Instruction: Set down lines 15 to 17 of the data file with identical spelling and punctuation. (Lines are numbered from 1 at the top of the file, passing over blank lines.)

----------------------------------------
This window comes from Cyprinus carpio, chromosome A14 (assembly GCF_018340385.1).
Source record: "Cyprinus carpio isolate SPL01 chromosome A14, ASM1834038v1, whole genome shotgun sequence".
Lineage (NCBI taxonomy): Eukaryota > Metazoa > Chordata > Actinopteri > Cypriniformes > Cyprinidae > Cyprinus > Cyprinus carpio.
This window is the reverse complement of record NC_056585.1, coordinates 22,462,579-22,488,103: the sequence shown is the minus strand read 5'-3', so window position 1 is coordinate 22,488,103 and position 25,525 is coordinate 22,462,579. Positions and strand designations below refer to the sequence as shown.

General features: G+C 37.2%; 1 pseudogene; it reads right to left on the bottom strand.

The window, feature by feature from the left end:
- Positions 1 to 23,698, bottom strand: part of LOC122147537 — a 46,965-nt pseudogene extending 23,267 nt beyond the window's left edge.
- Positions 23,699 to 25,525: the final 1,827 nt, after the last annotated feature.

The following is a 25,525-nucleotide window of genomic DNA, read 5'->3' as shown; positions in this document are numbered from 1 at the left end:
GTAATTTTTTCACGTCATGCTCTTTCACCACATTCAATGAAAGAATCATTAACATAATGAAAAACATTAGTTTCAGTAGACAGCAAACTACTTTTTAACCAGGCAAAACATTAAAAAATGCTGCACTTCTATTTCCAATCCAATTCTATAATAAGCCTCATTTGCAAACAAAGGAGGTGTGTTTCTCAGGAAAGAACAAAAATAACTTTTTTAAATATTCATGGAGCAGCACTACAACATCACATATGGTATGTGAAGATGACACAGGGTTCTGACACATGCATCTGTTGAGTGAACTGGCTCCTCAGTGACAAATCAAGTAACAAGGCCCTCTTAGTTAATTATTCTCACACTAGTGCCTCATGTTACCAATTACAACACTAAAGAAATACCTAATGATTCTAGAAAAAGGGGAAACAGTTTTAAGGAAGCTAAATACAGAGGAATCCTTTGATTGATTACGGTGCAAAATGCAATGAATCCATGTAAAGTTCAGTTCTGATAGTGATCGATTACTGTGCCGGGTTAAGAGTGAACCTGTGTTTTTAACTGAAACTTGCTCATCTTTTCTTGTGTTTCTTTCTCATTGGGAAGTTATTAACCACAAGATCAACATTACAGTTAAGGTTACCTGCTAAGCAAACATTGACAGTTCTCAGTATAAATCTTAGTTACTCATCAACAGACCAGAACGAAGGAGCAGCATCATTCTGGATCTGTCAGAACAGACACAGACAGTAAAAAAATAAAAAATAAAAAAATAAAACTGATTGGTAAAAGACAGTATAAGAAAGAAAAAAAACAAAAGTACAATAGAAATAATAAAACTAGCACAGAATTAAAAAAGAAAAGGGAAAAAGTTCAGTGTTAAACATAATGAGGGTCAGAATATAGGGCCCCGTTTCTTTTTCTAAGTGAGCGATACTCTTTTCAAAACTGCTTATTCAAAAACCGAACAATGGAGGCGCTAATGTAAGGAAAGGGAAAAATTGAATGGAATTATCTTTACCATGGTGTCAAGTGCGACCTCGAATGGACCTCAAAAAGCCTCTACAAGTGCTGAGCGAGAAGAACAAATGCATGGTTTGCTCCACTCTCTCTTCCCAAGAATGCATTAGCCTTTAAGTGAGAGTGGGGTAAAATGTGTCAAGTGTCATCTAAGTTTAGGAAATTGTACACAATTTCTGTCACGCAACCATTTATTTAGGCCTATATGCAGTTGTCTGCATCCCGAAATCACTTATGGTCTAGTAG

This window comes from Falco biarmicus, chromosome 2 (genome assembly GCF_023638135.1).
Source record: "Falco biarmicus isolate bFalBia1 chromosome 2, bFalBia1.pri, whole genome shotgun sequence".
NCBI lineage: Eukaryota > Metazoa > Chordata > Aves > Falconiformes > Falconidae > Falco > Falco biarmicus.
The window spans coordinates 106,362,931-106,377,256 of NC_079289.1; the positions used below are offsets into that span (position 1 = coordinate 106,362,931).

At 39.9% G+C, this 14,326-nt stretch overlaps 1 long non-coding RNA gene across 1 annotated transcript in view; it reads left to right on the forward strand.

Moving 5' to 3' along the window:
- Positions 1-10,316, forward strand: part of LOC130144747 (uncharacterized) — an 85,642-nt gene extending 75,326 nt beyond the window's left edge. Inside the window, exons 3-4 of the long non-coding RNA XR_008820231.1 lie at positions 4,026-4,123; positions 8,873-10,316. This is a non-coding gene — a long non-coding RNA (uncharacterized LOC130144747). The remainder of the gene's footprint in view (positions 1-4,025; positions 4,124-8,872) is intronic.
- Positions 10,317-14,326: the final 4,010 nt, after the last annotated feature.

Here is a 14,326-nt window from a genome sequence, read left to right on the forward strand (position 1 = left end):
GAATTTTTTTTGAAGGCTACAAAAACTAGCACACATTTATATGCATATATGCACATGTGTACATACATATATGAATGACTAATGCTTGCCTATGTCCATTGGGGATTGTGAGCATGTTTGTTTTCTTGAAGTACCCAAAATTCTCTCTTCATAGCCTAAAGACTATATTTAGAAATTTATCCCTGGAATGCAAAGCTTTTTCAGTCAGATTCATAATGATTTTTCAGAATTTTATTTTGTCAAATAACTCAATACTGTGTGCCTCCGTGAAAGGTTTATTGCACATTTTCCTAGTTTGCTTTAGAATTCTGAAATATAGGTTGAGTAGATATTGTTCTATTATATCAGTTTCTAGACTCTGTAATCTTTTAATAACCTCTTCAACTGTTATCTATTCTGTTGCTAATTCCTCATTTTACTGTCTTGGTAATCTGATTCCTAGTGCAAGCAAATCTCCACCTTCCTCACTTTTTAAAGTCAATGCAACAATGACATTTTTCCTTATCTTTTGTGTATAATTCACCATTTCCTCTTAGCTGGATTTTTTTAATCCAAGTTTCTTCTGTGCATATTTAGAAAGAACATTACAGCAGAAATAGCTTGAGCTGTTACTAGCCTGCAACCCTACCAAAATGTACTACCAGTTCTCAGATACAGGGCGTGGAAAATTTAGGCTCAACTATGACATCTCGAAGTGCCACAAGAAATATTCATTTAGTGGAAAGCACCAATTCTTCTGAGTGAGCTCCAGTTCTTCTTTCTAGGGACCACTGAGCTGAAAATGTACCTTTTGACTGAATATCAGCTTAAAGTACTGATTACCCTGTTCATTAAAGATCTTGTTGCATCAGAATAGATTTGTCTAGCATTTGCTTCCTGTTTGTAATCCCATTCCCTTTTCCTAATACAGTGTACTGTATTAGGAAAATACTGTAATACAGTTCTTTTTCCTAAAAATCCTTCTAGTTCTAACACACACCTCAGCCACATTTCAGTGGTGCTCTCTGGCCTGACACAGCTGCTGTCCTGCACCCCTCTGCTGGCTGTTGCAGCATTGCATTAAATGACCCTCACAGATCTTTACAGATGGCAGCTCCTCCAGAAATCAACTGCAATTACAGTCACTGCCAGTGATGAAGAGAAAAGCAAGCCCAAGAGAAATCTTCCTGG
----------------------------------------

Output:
At 39.9% G+C, this 14,326-nt stretch overlaps 1 long non-coding RNA gene across 1 annotated transcript in view; it reads left to right on the forward strand.

Moving 5' to 3' along the window:
- Positions 1-10,316, forward strand: part of LOC130144747 (uncharacterized) — an 85,642-nt gene extending 75,326 nt beyond the window's left edge. Inside the window, exons 3-4 of the long non-coding RNA XR_008820231.1 lie at positions 4,026-4,123; positions 8,873-10,316. This is a non-coding gene — a long non-coding RNA (uncharacterized LOC130144747). The remainder of the gene's footprint in view (positions 1-4,025; positions 4,124-8,872) is intronic.